Discovering soil like a mystery novel| Posted Jul 08,2021
Sepide Abbasi is a Soil CRC PhD student studying at the University of Newcastle and working on the PhD project Phosphorus lability from iron phosphate and biochar induced by root exudates.
Her PhD supervisors are Professor Megh Mallavarapu and Dr Dane Lamb, both from the University of Newcastle.
Sepide had a chat with Soil CRC Communications Manager, Katherine Seddon.
What are you working on?
I am involved with the Soil CRC project on recycling phosphorus from waste streams (Recovering nutrients from organic waste streams) for agriculture. Due to the unique phosphorus chemistry in these products, I test the recycled products in the laboratory to measure the phosphorous release to plant roots.
I use an innovative procedure to test different products in the rhizosphere environment from different soils and different plants. I’m currently measuring the labile phosphorus fraction using the diffusive gradients in thin films (DGT) technique and radioisotope techniques.
Soil phosphorus can be categorised as solution phosphorus, labile and non-labile phosphorus. It’s important to know what fraction of total phosphorus is labile because this impacts the phosphorus that is available for plants and microorganisms.
What do you love about it?
Phosphorus is one of the major nutrients essential for all living creatures. Most people are aware that phosphorous rock is a finite resource. Although, there is doubt about if it will run out in 50 years or 400 years, there is no argument that it will one day run out. So, it is important to manage phosphorus and recycling it from waste streams is a great option. I am very proud to be involved with this project that may benefit future generations, that’s what I really love about my project.
Why did you choose soils?
Soil always gives me a special feeling of safety and stability. I am from Iran, and there is a Persian saying, “you can grow big and strong if you develop your roots wide and deep”. Stability comes from plants having deep roots in the soil. But for me it’s not only the plant, it’s also the support that the soil provides. We know that soil hosts billions of microorganisms, supporting millions of people, storing all nutrients that we need, cleaning our water, impacting climate and many other things that shows how much our life is dependent on healthy soil.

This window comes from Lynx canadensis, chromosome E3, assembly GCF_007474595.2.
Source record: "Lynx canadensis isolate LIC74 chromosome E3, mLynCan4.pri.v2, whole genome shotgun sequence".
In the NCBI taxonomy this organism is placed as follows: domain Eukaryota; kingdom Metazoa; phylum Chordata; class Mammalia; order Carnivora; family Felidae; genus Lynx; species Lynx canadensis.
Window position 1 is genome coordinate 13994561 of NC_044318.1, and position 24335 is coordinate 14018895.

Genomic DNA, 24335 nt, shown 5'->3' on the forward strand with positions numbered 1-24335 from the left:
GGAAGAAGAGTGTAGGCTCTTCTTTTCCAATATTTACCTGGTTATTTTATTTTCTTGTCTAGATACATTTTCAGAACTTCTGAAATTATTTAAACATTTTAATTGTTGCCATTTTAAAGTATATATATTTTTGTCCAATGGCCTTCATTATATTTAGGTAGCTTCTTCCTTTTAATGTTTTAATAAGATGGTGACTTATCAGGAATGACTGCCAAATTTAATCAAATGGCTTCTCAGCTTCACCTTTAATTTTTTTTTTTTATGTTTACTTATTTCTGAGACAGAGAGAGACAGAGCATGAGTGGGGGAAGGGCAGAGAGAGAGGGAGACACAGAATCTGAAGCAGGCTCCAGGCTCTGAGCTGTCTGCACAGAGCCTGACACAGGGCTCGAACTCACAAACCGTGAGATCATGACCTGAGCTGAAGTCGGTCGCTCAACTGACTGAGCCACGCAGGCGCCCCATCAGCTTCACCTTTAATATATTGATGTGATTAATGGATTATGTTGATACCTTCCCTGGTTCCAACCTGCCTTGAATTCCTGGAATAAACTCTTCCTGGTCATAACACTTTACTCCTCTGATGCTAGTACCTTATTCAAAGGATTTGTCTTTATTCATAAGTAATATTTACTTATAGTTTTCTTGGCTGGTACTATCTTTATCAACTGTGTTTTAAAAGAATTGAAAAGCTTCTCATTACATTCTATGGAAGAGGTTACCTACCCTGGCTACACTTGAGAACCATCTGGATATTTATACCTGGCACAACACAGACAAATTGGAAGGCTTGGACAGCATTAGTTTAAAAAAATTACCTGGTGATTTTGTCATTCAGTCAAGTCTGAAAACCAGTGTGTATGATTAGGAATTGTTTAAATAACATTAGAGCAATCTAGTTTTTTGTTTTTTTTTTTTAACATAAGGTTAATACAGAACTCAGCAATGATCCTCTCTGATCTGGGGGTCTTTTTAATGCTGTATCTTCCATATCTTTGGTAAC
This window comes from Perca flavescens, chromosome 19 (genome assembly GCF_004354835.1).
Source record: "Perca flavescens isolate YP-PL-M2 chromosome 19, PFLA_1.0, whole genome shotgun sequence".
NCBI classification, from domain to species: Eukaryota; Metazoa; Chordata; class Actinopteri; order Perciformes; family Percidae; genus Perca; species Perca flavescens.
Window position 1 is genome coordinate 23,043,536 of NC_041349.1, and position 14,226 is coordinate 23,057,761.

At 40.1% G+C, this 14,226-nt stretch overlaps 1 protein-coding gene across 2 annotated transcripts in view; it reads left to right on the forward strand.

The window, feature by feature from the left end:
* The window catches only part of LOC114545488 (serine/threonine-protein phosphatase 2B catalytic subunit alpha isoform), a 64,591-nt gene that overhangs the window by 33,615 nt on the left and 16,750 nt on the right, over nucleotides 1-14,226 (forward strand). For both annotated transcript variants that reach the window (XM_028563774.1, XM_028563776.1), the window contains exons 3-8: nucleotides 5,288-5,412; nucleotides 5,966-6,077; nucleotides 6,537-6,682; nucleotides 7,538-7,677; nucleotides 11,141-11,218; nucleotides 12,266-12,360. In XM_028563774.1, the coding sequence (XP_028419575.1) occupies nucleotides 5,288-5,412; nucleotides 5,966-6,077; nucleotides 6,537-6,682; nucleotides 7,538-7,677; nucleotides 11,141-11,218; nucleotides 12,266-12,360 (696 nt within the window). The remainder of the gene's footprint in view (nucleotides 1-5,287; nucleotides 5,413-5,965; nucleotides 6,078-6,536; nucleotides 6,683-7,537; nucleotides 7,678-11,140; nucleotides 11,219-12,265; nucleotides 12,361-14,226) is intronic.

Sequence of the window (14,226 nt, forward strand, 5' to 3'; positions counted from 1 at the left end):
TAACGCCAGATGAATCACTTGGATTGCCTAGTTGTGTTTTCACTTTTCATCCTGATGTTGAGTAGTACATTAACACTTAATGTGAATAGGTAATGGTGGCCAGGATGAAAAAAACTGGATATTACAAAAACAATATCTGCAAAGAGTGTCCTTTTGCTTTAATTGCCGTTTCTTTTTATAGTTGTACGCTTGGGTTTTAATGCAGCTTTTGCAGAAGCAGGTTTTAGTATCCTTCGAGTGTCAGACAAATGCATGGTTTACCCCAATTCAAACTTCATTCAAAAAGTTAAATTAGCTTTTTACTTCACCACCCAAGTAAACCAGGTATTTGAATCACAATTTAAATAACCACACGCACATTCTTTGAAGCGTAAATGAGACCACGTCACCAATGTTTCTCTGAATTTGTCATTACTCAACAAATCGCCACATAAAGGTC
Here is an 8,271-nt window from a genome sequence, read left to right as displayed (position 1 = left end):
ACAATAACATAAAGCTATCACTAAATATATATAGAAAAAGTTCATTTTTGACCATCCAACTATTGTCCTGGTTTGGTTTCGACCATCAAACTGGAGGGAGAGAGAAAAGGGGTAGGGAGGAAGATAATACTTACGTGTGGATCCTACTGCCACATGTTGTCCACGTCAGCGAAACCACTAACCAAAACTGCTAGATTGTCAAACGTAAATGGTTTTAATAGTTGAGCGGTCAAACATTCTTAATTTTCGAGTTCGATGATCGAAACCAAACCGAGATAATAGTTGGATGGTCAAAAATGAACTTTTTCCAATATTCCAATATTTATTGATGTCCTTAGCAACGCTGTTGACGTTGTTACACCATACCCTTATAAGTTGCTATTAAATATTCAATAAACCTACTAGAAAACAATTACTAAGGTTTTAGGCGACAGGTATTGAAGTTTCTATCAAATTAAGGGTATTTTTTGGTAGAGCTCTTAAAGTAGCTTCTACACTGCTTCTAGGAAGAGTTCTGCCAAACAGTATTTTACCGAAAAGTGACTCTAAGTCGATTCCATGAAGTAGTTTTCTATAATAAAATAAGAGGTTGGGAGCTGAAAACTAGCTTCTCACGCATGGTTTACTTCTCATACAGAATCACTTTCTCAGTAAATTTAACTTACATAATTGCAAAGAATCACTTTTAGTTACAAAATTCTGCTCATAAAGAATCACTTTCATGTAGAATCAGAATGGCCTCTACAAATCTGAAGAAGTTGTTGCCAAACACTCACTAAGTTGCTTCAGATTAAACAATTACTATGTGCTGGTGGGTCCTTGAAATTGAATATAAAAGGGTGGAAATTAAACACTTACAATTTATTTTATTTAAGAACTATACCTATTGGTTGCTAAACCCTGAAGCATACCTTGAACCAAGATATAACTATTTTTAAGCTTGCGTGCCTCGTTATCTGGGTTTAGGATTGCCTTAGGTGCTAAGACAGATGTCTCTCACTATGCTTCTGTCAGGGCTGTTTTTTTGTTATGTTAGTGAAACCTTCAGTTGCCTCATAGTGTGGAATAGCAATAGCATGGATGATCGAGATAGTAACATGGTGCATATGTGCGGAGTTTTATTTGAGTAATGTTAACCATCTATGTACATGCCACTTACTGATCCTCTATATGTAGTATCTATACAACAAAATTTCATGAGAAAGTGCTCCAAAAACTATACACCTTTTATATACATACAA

But there are also many other things that we don’t know about the soil and we are trying to discover. For me learning about the soil is like reading a mystery novel. The more I read and learn about it the more I am interested to discover it and solve the mysteries. It’s funny as a scientist you like to be the first person who sees the problem and solve the problem, exactly like mystery novels you like to solve the puzzle before author gives you the answer.
What did you do before your PhD?
I completed my Bachelor degree in Agriculture, Engineering and Animal Science at the University of Mazdaran in Iran. I then moved to Australia to complete my Masters in Environmental Management and Sustainability at University of South Australia.
Why did you choose to do a PhD?
Basically, a desire to develop a deeper knowledge. PhD study gives you a chance to develop your skill sets while improving your scientific knowledge in a particular subject or field. I have been able to learn about different software, laboratory instruments, machinery and even synchrotron techniques. I have learned how to design different projects, manage budgets, and deliver the best results within a limited time frame. I have had the chance to be exposed to different projects.
What has been the benefit of doing a PhD with the Soil CRC?
There has been some great training programs and support. I particularly found the training on how to use media and social media to represent our research, very helpful.
It’s great to feel like you are part of a team, and there are great opportunities to network and meet senior people in your field.
What do you hope to do afterwards?
I would like to work as a soil and environmental scientist. I am hoping that I can be involved with projects that help to protect soil and keep it healthy and clean for future generations.
I would also like to see what it is like in the outside world, to get experience in industry. Then I would like to consider more research.